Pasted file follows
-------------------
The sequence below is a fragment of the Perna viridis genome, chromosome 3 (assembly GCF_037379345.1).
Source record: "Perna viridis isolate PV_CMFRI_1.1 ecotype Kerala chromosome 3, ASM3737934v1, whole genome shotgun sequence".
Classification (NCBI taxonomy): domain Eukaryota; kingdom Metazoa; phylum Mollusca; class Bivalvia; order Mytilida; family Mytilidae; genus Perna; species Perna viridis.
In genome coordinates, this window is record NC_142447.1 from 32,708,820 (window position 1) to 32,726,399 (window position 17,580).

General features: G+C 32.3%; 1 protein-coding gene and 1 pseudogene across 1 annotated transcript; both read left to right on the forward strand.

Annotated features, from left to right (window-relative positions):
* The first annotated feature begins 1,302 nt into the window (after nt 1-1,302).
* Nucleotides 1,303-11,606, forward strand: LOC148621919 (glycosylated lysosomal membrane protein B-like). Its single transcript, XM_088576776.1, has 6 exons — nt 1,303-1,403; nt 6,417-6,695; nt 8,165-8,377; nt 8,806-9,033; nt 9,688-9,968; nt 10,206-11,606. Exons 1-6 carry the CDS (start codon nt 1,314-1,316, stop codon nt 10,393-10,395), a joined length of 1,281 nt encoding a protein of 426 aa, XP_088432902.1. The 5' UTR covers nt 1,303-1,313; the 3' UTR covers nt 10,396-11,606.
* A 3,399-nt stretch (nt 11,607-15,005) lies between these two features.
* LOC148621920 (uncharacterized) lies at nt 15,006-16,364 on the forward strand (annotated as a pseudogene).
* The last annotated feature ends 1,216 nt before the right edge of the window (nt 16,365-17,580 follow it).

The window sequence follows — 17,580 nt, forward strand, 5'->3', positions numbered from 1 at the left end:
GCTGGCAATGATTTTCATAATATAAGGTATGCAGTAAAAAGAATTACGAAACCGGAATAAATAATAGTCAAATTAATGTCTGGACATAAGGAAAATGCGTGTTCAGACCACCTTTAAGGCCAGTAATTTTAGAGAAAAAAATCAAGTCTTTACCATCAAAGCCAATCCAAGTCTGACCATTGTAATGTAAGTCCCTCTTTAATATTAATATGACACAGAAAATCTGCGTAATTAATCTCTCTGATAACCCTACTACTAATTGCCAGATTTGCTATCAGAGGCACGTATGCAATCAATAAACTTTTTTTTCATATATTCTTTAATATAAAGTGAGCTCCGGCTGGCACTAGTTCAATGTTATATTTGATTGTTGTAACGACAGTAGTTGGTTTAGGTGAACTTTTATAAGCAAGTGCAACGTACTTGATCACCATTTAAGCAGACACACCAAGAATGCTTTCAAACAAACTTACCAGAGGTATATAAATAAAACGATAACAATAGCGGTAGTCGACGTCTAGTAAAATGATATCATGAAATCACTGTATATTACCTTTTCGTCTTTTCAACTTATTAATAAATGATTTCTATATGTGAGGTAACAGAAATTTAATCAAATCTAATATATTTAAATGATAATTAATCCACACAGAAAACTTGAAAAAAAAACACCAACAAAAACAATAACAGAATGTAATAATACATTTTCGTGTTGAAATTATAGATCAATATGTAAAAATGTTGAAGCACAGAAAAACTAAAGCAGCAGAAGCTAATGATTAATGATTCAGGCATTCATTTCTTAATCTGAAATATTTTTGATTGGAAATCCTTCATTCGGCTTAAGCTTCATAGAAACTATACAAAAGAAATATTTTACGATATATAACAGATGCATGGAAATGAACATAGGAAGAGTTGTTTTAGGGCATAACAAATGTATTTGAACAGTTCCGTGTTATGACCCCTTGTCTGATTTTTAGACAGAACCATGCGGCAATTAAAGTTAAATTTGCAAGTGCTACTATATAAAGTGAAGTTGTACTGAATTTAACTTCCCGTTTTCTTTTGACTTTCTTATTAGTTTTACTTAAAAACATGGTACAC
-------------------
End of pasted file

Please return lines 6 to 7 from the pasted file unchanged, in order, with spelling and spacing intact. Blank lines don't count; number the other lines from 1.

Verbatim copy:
Annotated features, from left to right (window-relative positions):
* The first annotated feature begins 1,302 nt into the window (after nt 1-1,302).